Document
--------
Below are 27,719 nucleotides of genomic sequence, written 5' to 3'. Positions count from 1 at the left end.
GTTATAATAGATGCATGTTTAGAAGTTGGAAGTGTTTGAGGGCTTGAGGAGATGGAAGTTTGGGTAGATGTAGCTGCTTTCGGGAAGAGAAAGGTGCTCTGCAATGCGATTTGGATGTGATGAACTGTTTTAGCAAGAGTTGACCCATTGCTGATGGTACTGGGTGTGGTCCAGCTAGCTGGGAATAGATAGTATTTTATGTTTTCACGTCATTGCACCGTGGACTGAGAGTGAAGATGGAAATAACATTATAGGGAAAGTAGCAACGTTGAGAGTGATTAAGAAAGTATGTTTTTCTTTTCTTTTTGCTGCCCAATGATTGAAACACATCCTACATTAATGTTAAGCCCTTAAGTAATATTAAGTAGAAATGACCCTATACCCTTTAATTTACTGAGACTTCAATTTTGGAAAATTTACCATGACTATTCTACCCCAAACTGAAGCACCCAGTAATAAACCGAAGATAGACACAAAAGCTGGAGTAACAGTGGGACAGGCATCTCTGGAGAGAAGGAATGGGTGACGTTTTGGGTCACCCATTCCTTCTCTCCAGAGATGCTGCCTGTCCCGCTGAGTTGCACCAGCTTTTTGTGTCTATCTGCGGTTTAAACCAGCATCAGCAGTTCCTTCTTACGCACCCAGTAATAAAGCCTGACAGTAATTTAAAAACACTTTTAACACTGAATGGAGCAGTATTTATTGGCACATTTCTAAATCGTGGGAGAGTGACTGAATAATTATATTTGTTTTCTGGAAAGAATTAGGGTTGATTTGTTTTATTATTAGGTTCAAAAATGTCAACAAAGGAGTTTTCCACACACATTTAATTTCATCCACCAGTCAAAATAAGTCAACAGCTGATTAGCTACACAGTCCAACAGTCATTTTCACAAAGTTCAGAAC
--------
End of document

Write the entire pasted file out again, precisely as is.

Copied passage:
Below are 27,719 nucleotides of genomic sequence, written 5' to 3'. Positions count from 1 at the left end.
GTTATAATAGATGCATGTTTAGAAGTTGGAAGTGTTTGAGGGCTTGAGGAGATGGAAGTTTGGGTAGATGTAGCTGCTTTCGGGAAGAGAAAGGTGCTCTGCAATGCGATTTGGATGTGATGAACTGTTTTAGCAAGAGTTGACCCATTGCTGATGGTACTGGGTGTGGTCCAGCTAGCTGGGAATAGATAGTATTTTATGTTTTCACGTCATTGCACCGTGGACTGAGAGTGAAGATGGAAATAACATTATAGGGAAAGTAGCAACGTTGAGAGTGATTAAGAAAGTATGTTTTTCTTTTCTTTTTGCTGCCCAATGATTGAAACACATCCTACATTAATGTTAAGCCCTTAAGTAATATTAAGTAGAAATGACCCTATACCCTTTAATTTACTGAGACTTCAATTTTGGAAAATTTACCATGACTATTCTACCCCAAACTGAAGCACCCAGTAATAAACCGAAGATAGACACAAAAGCTGGAGTAACAGTGGGACAGGCATCTCTGGAGAGAAGGAATGGGTGACGTTTTGGGTCACCCATTCCTTCTCTCCAGAGATGCTGCCTGTCCCGCTGAGTTGCACCAGCTTTTTGTGTCTATCTGCGGTTTAAACCAGCATCAGCAGTTCCTTCTTACGCACCCAGTAATAAAGCCTGACAGTAATTTAAAAACACTTTTAACACTGAATGGAGCAGTATTTATTGGCACATTTCTAAATCGTGGGAGAGTGACTGAATAATTATATTTGTTTTCTGGAAAGAATTAGGGTTGATTTGTTTTATTATTAGGTTCAAAAATGTCAACAAAGGAGTTTTCCACACACATTTAATTTCATCCACCAGTCAAAATAAGTCAACAGCTGATTAGCTACACAGTCCAACAGTCATTTTCACAAAGTTCAGAAC